The Wilderness Doesn’t Give a Damn: Hundreds of Beavers (2024) - Reviewed

In the latter half of Hundreds of Beavers (2024), there's a point where the protagonist is put on trial by a bunch of beavers (don't ask). I noticed that although they spoke gibberish, the defense lawyer beaver had the slightest hint of a Southern accent and was dressed like Atticus Finch from To Kill a Mockingbird (1962). At this point, I decided that Hundreds of Beavers is the greatest film ever made about anthropomorphic beavers.

The setup is deceptively simple: Jean Kayak (Ryland Brickson Cole Tews) is the proud owner of Applejack Brewery, a popular drinking joint in the 19th-century Midwest. Unfortunately, his brewery is destroyed by beavers, and he is left destitute and homeless in the middle of winter. He has to use his wits to survive in the harsh wilderness, but his ambition is constantly foiled by the local wildlife. The Man vs. Wild premise is well-worn and has been approached by every avenue possible, but Hundreds of Beavers utilizes a highly stylized aesthetic that is equal parts silent film homage, Buster Keaton, and Looney Tunes.

There is a new sight gag every minute in this film, but none are throw-away jokes. Each one builds on the next until it creates a self-contained universe with its own set of rules and physics, and no matter how outlandish it gets, it never breaks the viewer's suspension of belief. Eventually, the gags reach Rube Goldberg levels of complexity, culminating in a wild sequence with shades of Modern Times (1936) and Voltron, and are so ridiculous that they have to be seen to be believed. The second act of the narrative veers into video game homage territory, complete with a word map, fast traveling, and a currency system. Essentially, the protagonist has to "level up" by farming beavers and selling them to a local fur trader. It is at this point the change of focus and pacing might lose some people, but it still goes by at a breakneck pace, albeit with a different goal.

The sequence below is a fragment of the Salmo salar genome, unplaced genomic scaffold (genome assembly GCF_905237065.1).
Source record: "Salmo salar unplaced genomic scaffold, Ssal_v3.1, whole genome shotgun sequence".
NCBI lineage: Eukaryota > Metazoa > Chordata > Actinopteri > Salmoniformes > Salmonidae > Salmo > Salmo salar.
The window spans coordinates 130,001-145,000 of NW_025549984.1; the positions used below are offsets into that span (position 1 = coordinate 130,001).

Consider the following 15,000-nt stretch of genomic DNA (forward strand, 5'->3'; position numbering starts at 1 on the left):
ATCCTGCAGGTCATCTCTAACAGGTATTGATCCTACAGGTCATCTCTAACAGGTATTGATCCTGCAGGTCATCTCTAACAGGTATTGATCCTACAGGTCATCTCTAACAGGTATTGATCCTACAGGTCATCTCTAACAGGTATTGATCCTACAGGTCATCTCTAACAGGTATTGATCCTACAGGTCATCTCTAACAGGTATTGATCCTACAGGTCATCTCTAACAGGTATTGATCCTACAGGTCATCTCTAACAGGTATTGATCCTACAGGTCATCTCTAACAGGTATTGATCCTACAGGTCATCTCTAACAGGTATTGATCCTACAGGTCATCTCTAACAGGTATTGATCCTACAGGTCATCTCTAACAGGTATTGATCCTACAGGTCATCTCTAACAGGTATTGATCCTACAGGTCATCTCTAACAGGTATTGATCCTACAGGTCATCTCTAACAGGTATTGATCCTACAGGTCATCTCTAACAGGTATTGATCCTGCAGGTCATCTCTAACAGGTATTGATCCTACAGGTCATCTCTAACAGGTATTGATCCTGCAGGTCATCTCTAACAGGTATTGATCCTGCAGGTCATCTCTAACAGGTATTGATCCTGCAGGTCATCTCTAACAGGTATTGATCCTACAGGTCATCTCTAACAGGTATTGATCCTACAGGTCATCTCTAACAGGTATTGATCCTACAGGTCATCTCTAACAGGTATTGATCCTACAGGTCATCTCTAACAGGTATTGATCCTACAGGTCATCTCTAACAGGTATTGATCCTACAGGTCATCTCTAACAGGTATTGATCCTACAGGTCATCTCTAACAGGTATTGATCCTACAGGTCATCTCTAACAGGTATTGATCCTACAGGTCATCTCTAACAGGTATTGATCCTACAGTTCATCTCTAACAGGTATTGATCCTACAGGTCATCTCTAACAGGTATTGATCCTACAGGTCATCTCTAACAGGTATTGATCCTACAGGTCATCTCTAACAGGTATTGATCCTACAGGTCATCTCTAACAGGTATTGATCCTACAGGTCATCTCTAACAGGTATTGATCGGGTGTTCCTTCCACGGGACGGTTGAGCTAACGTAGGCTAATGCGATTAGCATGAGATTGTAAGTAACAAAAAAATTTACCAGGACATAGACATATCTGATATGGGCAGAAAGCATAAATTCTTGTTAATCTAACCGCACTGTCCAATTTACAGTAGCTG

Ryland Brickson Cole Tews' physical performance in this film is incredible, and he completely sells every scene he is in. The crew filmed out in real snow, and at times, you can sense how cold the actor is, especially at a few points where he is nude (!!!) for an extended period of time. The cinematography has a mixed media effect, combining 2D animation, greenscreen, and some CGI imaging. Chris Ryan's score is amazing and follows the action closely, seamlessly shifting between serial adventure riffs and silly cartoon beats. The sound design, in general, is genius, with Kayak communicating almost entirely in grunts and the occasional intertitles to flesh out the story.

Hundreds of Beavers is brimming with passion and is a shining example of creativity in the indie film community. 

For an in-depth review of the touring roadshow, go here!

--Michelle Kisner